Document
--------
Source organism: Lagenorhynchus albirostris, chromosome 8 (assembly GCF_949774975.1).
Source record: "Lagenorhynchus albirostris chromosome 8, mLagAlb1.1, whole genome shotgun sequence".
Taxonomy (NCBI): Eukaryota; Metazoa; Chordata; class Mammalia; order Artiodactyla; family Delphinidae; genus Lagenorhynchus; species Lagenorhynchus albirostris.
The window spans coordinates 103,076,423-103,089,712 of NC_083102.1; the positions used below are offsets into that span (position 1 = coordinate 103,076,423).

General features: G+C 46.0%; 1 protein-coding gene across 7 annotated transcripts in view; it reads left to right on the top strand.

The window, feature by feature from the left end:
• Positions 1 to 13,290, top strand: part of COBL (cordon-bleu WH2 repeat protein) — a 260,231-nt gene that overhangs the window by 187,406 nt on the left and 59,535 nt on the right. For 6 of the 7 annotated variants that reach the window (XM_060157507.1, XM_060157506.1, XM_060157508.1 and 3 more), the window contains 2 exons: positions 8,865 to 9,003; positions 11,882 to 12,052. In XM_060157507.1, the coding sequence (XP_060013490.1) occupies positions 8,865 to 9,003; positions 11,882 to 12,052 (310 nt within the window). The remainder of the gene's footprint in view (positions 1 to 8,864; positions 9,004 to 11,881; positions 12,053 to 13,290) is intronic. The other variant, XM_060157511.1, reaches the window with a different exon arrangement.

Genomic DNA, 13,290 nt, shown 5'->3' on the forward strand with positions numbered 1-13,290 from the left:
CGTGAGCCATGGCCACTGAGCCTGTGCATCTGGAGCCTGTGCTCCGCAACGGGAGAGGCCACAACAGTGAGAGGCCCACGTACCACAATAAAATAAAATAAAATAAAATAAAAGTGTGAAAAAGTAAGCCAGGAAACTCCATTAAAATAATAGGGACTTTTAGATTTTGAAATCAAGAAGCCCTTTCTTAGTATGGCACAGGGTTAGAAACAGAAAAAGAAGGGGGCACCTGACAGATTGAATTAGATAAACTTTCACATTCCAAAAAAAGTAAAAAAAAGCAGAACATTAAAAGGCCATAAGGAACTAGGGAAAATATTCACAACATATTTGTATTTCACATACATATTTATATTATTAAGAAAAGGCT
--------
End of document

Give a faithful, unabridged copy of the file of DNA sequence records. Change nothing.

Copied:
Source organism: Lagenorhynchus albirostris, chromosome 8 (assembly GCF_949774975.1).
Source record: "Lagenorhynchus albirostris chromosome 8, mLagAlb1.1, whole genome shotgun sequence".
Taxonomy (NCBI): Eukaryota; Metazoa; Chordata; class Mammalia; order Artiodactyla; family Delphinidae; genus Lagenorhynchus; species Lagenorhynchus albirostris.
The window spans coordinates 103,076,423-103,089,712 of NC_083102.1; the positions used below are offsets into that span (position 1 = coordinate 103,076,423).

General features: G+C 46.0%; 1 protein-coding gene across 7 annotated transcripts in view; it reads left to right on the top strand.

The window, feature by feature from the left end:
• Positions 1 to 13,290, top strand: part of COBL (cordon-bleu WH2 repeat protein) — a 260,231-nt gene that overhangs the window by 187,406 nt on the left and 59,535 nt on the right. For 6 of the 7 annotated variants that reach the window (XM_060157507.1, XM_060157506.1, XM_060157508.1 and 3 more), the window contains 2 exons: positions 8,865 to 9,003; positions 11,882 to 12,052. In XM_060157507.1, the coding sequence (XP_060013490.1) occupies positions 8,865 to 9,003; positions 11,882 to 12,052 (310 nt within the window). The remainder of the gene's footprint in view (positions 1 to 8,864; positions 9,004 to 11,881; positions 12,053 to 13,290) is intronic. The other variant, XM_060157511.1, reaches the window with a different exon arrangement.

Genomic DNA, 13,290 nt, shown 5'->3' on the forward strand with positions numbered 1-13,290 from the left:
CGTGAGCCATGGCCACTGAGCCTGTGCATCTGGAGCCTGTGCTCCGCAACGGGAGAGGCCACAACAGTGAGAGGCCCACGTACCACAATAAAATAAAATAAAATAAAATAAAAGTGTGAAAAAGTAAGCCAGGAAACTCCATTAAAATAATAGGGACTTTTAGATTTTGAAATCAAGAAGCCCTTTCTTAGTATGGCACAGGGTTAGAAACAGAAAAAGAAGGGGGCACCTGACAGATTGAATTAGATAAACTTTCACATTCCAAAAAAAGTAAAAAAAAGCAGAACATTAAAAGGCCATAAGGAACTAGGGAAAATATTCACAACATATTTGTATTTCACATACATATTTATATTATTAAGAAAAGGCT